Most parents today say their kids don’t spend enough time outside anymore

NEW YORK — More than half of American parents believe their kids aren’t spending enough time playing outside (55%). A survey of 5,000 parents of children between five and 13 — split evenly by state — finds that 57 percent worry their kids aren’t as excited about playing outside as they were when they were young. In fact, parents have to tell their kids to play outside an average of four times a week.

Parents in Alaska, Arizona, and Missouri are telling their kids to play outside most – at an average of six times a week. The top reasons parents tell their children to go play outside include getting some fresh air (51%), taking a break from their digital devices (47%), and for exercise (42%).

Thirty-five percent of parents also encourage their children to play outside in order to positively impact their mental health – as well as have some quiet time for themselves.

Conducted by OnePoll on behalf of Claritin®, the survey found parents reported their child typically spends just five hours a week playing outside – less than an hour a day.

The states where their kids get outside the most (playing outside an average of six hours a week) include Alaska, Arizona, Missouri, North Dakota, and Wyoming.

Back in my day…

More than three-quarters (76%) of parents agree most of their time spent as a child was spent playing outside, while 74 percent feel that kids these days don’t appreciate the outdoors as much as they did.

Nearly four in five (78%) went on to agree their favorite childhood memories were of playing outside, so it’s not surprising that 85 percent say it’s important to them that their children spend time outside as well.

Parents in South Carolina were the most likely to agree it’s important that their child plays outside (98%), followed by Montana parents (97%), and 96 percent of parents in Kansas, Kentucky, Maine, and Maryland.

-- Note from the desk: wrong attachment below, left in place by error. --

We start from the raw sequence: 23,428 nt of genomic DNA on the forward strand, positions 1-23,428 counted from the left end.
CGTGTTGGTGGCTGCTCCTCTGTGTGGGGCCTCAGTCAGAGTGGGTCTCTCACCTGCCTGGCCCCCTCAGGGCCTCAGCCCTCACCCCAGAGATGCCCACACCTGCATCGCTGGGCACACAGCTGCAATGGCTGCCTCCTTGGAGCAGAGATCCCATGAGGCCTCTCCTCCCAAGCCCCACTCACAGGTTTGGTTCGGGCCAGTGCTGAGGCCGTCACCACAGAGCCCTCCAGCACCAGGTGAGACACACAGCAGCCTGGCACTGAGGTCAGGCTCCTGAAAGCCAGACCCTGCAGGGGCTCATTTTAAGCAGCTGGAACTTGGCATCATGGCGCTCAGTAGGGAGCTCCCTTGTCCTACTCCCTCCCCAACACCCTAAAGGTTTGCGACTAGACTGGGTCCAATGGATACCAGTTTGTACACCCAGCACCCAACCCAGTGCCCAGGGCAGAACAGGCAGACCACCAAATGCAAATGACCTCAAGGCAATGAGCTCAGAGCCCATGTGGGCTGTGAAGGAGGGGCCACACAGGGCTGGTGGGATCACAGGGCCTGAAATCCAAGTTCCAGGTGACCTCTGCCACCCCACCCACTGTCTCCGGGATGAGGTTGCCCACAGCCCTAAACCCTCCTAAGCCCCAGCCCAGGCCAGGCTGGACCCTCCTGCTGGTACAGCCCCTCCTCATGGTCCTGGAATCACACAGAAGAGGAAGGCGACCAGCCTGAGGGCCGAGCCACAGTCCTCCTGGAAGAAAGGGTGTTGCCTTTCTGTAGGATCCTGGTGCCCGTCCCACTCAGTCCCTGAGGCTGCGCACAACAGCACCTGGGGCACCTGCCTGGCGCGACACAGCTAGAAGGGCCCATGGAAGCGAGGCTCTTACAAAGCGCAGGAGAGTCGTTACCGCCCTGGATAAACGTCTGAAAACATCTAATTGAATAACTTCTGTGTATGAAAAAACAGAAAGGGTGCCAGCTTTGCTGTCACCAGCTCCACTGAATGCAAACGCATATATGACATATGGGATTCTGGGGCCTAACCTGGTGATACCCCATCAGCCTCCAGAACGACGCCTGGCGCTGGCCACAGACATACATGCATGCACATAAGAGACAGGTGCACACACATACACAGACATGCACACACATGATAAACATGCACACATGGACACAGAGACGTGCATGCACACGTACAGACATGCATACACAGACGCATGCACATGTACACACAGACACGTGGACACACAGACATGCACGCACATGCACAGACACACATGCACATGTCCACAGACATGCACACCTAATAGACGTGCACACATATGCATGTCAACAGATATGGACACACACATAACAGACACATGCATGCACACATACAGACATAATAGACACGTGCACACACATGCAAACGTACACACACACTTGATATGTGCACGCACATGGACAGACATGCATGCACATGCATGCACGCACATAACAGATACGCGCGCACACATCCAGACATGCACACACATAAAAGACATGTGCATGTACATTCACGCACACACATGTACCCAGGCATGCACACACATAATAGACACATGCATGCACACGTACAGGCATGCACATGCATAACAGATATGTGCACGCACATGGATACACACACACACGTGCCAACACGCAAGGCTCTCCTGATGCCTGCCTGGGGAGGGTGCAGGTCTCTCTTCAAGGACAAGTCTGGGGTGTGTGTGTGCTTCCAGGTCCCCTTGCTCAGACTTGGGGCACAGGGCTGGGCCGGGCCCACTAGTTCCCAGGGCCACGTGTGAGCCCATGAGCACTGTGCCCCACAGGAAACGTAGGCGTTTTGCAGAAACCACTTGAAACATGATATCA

When kids are excited to get outside, their backyard (61%), front yard (54%), and local park (50%) are the top places to hang out. However, parents admit their family would spend even more time outside if their personal space (72%) or local park (64%) was more exciting.

play outdoors

Making memories and living better

Seventy-five percent of parents say creating memories of playing outdoors with their child is a top priority and believe that their physical health (72%), creativity and imagination (63%), and their mental health (60%) would be positively impacted with more outside play.

“Our survey showed us that 66 percent of parents believe it’s important for them to recreate their outdoor childhood memories with their kids,” says Catherine Vennat, a spokesperson for Claritin®, in a statement. “Last year, we introduced families to The Outsideologist Project, a multi-year initiative that provides families with tools, resources and inspiration to spend more time outside. This year, we’re excited to continue that momentum and inspire parents to recreate their favorite memories outside with their kids.”

Hide and seek is the top activity parents fondly remember from their childhoods (60%) and is also their child’s current favorite playtime activity (43%).

Kids these days enjoy water balloon fights (42%), playing tag (42%), and going to the playground (41%). Two in five parents add their children also enjoy outdoor sports, riding around on their bike or scooter, and swimming.

Thirty-seven percent say their children also just enjoy running around the neighborhood with their friends as well as playing catch (36%) and jumping rope (28%).

“The survey revealed that 65 percent of parents surveyed are often trying to come up with creative new activities to keep their child excited about getting outside,” Vennat continues. “We’re excited to provide families with those fun and creative ways to get outside, whether in their own backyard, local park, or anywhere in between, so they can enjoy the many mental and physical health benefits that come with it.”

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About the Author

Chris Melore

Chris Melore has been a writer, researcher, editor, and producer in the New York-area since 2006. He won a local Emmy award for his work in sports television in 2011.

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